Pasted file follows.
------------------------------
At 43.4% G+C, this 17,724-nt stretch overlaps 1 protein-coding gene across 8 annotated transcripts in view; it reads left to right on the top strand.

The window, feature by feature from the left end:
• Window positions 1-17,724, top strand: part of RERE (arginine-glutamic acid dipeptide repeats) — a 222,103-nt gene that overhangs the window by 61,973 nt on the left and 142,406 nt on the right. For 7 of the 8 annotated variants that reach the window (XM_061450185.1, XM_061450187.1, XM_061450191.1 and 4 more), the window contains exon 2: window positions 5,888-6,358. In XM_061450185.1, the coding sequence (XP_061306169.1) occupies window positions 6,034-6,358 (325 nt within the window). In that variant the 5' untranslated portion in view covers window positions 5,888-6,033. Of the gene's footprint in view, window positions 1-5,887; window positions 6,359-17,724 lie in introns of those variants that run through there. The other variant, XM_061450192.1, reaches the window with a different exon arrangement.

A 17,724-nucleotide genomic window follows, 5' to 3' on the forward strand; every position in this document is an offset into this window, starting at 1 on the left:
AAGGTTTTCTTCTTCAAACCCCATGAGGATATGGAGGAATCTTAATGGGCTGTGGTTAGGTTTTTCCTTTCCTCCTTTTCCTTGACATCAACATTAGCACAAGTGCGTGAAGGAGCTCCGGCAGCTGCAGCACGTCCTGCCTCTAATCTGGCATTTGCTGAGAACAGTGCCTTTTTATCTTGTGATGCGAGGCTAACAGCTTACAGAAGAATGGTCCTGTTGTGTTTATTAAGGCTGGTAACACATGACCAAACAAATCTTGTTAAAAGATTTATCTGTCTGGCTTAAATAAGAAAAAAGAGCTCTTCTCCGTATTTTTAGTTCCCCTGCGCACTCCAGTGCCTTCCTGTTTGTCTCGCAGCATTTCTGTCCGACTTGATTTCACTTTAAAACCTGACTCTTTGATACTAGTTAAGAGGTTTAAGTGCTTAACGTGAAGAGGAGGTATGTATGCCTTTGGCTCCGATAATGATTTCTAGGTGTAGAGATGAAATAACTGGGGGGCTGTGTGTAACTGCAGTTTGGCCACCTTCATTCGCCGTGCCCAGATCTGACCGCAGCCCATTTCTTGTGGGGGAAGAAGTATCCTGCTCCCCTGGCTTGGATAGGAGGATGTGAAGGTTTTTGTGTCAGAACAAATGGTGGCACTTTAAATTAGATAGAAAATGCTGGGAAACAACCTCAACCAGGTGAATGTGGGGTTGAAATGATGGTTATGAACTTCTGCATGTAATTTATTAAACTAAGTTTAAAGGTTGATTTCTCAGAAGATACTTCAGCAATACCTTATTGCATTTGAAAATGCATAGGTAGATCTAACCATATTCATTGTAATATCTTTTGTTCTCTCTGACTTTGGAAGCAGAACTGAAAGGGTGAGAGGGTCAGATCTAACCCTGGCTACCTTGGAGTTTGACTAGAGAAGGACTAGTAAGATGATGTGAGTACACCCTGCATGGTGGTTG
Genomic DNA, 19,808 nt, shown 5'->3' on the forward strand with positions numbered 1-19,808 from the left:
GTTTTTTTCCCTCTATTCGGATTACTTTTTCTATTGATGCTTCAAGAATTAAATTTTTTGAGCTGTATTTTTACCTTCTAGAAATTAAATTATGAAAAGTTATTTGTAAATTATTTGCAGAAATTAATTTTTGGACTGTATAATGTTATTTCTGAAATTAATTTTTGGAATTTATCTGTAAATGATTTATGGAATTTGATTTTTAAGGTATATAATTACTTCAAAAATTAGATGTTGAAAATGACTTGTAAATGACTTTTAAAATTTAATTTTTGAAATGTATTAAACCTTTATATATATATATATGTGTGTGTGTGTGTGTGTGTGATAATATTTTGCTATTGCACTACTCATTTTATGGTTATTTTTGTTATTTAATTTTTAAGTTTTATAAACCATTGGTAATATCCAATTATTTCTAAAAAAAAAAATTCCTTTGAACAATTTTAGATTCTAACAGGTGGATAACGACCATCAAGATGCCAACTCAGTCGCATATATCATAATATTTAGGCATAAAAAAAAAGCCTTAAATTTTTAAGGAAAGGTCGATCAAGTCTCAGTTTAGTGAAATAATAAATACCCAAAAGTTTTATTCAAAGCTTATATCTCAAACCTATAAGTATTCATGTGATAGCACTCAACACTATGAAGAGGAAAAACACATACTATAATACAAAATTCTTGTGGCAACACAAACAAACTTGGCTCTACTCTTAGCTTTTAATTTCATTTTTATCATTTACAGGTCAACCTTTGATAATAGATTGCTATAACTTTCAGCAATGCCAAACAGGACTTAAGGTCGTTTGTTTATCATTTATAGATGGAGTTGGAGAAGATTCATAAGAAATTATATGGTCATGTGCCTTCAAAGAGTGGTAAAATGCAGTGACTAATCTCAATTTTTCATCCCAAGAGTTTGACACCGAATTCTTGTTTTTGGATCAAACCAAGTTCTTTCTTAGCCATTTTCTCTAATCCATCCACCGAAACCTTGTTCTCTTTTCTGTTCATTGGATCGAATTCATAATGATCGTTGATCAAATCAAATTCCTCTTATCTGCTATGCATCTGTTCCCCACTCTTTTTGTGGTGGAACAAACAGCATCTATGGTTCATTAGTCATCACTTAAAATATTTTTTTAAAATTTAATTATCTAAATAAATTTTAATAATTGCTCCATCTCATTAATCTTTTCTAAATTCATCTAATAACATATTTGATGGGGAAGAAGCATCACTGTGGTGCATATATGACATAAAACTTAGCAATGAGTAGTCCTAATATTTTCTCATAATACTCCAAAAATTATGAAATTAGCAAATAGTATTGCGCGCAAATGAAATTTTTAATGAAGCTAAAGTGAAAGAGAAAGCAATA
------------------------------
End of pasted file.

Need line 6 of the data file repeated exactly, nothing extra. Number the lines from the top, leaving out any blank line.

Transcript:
Genomic DNA, 19,808 nt, shown 5'->3' on the forward strand with positions numbered 1-19,808 from the left: